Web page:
TOMOYO Linux assists this access control in kernel space to reduce
the damage by restricting pathnames which each application can request.
TOMOYO Linux can perform TCP_Wrapper-like simple stateless
TCP/IP packet filtering based on IPv4/v6 address and ports.
TOMOYO Linux can restrict the list of environment variable's name
passed to execve() so that some dangerous environment variable
(e.g. LD_PRELOAD) won't be passed freely.
TOMOYO Linux also supports conditional permissions.
You can use uid/gid etc. of a process to restrict the combination of
user and accessible resources.
Provide support for multi-call binary applications without patches.
A multi-call binary (e.g. /sbin/busybox) changes behaviors according to
the invocation name (in other words, argv passed to execve()).
Users specify the invocation name using symbolic links or hard links.
TOMOYO Linux allows administrators to give execute permission and define PIH
using the pathname of a symbolic link, if the combination of
the pathname of a symbolic link and the pathname of the entity pointed
by the symbolic link is registered in the policy file.
You can use symbolic links as if they are hard links.
TOMOYO Linux supports restricting the combination of
path-to-executable-or-symbolic-link and basename-of-argv
so that users can't pass different argv
from path-to-executable-or-symbolic-link freely.
Please be aware that some multi-call binary programs change their behaviors
according to the command line parameters (i.e. argv to argv[argc - 1]).
Regarding such programs, TOMOYO Linux can't restrict behaviors by restricting
the argv. But TOMOYO Linux doesn't attempt to restrict all argv elements
passed to execve(), because doing so will make the system too inconvenient
and frustrating to use.
Give different set of permissions to the same application.
There are some non-executable applications (e.g. Java's class files).
Such applications use the same program for executing (e.g. Java Runtime
Environment). Since TOMOYO Linux has PIH, you can give different set of
permissions for each application by separating PIH for each application.
Although TOMOYO Linux can switch context for every execve() requests,
it is preferable to be able to switch context without invoking execve().
So far, we are not providing APIs to switch context like AppArmor's
change_hat()/change_profile(). We'd like to introduce APIs to switch context
when distributors get ready to support TOMOYO Linux (in other words, after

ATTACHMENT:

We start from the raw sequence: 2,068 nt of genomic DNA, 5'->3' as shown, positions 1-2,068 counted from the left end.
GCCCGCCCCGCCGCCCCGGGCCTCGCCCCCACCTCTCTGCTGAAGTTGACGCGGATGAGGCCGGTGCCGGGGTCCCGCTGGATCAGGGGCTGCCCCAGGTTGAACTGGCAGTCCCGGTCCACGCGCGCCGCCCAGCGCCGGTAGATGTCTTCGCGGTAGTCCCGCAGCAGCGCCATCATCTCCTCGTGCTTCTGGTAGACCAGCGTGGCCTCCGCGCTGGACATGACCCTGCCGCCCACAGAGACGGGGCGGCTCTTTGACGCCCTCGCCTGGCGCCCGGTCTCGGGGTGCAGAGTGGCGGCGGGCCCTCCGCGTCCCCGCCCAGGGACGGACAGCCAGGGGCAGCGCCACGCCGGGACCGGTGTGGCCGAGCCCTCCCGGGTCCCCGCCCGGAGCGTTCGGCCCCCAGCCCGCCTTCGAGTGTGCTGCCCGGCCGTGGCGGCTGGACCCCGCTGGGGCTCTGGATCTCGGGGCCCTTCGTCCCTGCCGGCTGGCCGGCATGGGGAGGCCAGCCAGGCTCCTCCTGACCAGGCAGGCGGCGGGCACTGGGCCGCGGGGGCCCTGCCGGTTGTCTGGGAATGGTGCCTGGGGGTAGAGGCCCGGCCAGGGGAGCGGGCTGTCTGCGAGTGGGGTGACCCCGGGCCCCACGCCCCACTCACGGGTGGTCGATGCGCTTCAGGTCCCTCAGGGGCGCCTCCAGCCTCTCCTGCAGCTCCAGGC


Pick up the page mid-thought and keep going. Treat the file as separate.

TOMOYO Linux is merged into mainline).
Provide DMZ for remote logins.
Recently, password brute-force attacks against SSH service are increasing.
But TOMOYO Linux's PIH can provide a room for deploying DMZ.
Why password or public-key authentication is possible for only once?
Why not give normal users a chance to beat back attackers who logged in
through brute-force attacks?
You can deploy extra login authentications that the only normal user knows
how to pass.
Provide simple RBAC-like administrative task division.
TOMOYO Linux's PIH forms a tree structure.
This means that you can split one tree into several subtrees
and associate each subtree with each administrative task.
You can give each subtree necessary and sufficient permissions
for each administrative task.
You can deploy custom authentication at the entry point of each subtree
so that one administrator cannot proceed to other administrator's subtrees.
Your imagination invents new usage.
Tetsuo Handa <penguin-kernel@I-love.SAKURA.ne.jp>
Toshiharu Harada <firstname.lastname@example.org>
Kentaro Takeda <email@example.com>
Appendix 1 - Usability features of TOMOYO Linux
TOMOYO Linux switches the context of a process whenever a process executes
a program, but there are two exceptions.
Administrator may relocate domain of a process if PIH is not meaningful for
that process (e.g. daemon programs). This exception allows administrator
restart daemon programs.
Administrator may suppress domain transition if domain transition is not
meaningful for that process (e.g. /bin/touch called from /etc/init.d/ scripts).
This exception reduces memory usage for policy.
TOMOYO Linux can apply access control over all userspace applications,
but administrator can also apply access control over only specific userspace
applications if he/she wishes so.
TOMOYO Linux supports "delayed enforcing mode" that allows administrator
interactively judge whether a request which is not defined in the policy
should be permitted or rejected.
This mode helps administrator adjust the policy after software updates.
Appendix 2 - Presentation slides
- PacSec2007: TOMOYO Linux: "A Practical Method to Understand and Protect
Your Own Linux Box"
- OLS2007: "TOMOYO Linux BoF"
- ELC2007: "TOMOYO Linux - A Lightweight and Manageable Security System
for PC and Embedded Linux"